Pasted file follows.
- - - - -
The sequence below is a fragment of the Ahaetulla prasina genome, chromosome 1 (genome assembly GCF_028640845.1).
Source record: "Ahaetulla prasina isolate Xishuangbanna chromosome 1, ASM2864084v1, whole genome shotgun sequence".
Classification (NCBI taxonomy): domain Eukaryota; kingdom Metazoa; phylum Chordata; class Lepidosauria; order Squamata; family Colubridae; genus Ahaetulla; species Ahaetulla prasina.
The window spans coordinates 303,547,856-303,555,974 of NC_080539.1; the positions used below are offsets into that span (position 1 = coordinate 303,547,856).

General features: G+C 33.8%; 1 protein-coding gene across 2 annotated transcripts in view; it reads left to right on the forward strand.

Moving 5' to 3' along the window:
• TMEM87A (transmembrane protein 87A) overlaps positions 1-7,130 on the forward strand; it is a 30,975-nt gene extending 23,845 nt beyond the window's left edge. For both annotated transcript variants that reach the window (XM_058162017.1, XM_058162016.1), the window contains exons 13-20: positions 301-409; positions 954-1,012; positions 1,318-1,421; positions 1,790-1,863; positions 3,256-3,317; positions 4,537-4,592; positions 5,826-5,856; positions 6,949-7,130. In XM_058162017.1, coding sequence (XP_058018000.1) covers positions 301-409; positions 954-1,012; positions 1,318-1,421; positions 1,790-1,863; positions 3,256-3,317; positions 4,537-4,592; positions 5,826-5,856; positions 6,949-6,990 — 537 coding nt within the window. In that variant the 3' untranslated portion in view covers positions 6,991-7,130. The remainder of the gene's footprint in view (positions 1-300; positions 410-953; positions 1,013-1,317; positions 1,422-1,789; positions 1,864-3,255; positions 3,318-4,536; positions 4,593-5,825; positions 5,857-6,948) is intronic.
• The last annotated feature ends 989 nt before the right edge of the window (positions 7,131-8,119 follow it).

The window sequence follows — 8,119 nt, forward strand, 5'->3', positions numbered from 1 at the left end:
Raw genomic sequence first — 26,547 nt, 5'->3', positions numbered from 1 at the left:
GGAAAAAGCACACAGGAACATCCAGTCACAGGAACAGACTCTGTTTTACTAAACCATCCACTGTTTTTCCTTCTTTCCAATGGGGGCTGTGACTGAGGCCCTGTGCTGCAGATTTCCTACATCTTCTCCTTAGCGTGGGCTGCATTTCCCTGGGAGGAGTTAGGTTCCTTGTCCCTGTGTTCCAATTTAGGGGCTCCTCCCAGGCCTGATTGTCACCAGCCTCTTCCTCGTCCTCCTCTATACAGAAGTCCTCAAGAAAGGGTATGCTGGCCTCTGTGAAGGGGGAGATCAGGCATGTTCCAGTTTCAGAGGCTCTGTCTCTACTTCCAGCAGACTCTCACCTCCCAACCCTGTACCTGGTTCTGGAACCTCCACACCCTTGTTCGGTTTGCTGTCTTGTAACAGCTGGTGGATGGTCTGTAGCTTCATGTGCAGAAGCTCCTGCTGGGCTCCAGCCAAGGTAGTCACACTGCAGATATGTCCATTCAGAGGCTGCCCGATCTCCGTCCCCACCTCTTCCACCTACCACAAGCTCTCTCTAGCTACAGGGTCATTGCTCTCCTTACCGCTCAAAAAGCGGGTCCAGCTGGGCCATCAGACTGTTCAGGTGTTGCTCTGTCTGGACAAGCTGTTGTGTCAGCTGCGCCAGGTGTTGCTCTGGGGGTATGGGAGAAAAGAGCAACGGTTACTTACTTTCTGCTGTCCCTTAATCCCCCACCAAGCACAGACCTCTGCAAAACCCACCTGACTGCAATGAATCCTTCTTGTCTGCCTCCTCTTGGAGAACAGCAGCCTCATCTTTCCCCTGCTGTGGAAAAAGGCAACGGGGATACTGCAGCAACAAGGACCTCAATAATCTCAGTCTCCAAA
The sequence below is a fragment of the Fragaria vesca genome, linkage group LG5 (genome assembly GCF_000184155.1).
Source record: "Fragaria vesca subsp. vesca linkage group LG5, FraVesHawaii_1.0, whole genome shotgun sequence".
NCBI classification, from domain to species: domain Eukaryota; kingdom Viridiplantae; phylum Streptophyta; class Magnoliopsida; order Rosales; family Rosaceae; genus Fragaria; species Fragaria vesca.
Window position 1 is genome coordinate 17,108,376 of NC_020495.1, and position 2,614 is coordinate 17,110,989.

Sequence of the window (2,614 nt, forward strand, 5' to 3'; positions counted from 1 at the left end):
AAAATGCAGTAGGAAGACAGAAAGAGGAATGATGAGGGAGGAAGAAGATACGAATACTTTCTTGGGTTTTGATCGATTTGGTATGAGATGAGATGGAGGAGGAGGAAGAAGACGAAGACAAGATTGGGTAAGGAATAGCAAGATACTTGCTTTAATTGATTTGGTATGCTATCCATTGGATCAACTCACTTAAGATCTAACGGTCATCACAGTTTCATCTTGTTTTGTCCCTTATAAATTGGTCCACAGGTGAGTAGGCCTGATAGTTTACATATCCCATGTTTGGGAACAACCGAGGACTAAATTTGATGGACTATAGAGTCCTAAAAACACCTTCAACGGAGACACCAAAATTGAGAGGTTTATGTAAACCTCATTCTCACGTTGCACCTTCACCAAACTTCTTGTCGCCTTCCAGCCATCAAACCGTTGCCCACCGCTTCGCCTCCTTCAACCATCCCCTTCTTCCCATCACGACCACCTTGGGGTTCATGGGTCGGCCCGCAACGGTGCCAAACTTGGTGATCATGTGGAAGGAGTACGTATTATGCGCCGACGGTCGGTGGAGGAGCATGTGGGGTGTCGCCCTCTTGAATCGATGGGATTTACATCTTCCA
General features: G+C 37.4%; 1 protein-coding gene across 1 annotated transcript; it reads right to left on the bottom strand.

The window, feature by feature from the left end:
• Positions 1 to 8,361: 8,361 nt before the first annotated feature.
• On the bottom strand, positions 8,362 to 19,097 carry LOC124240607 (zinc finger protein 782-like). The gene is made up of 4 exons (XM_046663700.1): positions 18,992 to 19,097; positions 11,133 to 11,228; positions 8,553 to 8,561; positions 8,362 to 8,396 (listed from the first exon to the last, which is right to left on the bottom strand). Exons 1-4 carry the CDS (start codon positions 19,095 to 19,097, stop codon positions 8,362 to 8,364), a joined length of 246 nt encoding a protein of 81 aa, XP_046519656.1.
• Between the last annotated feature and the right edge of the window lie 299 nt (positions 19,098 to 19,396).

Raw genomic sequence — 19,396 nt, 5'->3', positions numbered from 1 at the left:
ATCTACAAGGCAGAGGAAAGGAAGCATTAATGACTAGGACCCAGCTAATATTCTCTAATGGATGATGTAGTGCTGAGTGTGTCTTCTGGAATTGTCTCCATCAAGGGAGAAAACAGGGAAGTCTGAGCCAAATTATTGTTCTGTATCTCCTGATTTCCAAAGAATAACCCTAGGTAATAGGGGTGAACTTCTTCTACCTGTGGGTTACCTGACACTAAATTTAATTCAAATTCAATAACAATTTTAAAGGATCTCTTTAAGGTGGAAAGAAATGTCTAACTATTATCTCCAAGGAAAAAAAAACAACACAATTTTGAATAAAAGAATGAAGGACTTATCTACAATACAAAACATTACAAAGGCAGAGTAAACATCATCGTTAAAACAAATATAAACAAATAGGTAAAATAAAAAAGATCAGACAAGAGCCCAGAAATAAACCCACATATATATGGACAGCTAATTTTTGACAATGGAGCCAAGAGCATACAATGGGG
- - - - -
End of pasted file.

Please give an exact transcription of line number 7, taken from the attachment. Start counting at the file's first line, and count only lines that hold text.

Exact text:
• TMEM87A (transmembrane protein 87A) overlaps positions 1-7,130 on the forward strand; it is a 30,975-nt gene extending 23,845 nt beyond the window's left edge. For both annotated transcript variants that reach the window (XM_058162017.1, XM_058162016.1), the window contains exons 13-20: positions 301-409; positions 954-1,012; positions 1,318-1,421; positions 1,790-1,863; positions 3,256-3,317; positions 4,537-4,592; positions 5,826-5,856; positions 6,949-7,130. In XM_058162017.1, coding sequence (XP_058018000.1) covers positions 301-409; positions 954-1,012; positions 1,318-1,421; positions 1,790-1,863; positions 3,256-3,317; positions 4,537-4,592; positions 5,826-5,856; positions 6,949-6,990 — 537 coding nt within the window. In that variant the 3' untranslated portion in view covers positions 6,991-7,130. The remainder of the gene's footprint in view (positions 1-300; positions 410-953; positions 1,013-1,317; positions 1,422-1,789; positions 1,864-3,255; positions 3,318-4,536; positions 4,593-5,825; positions 5,857-6,948) is intronic.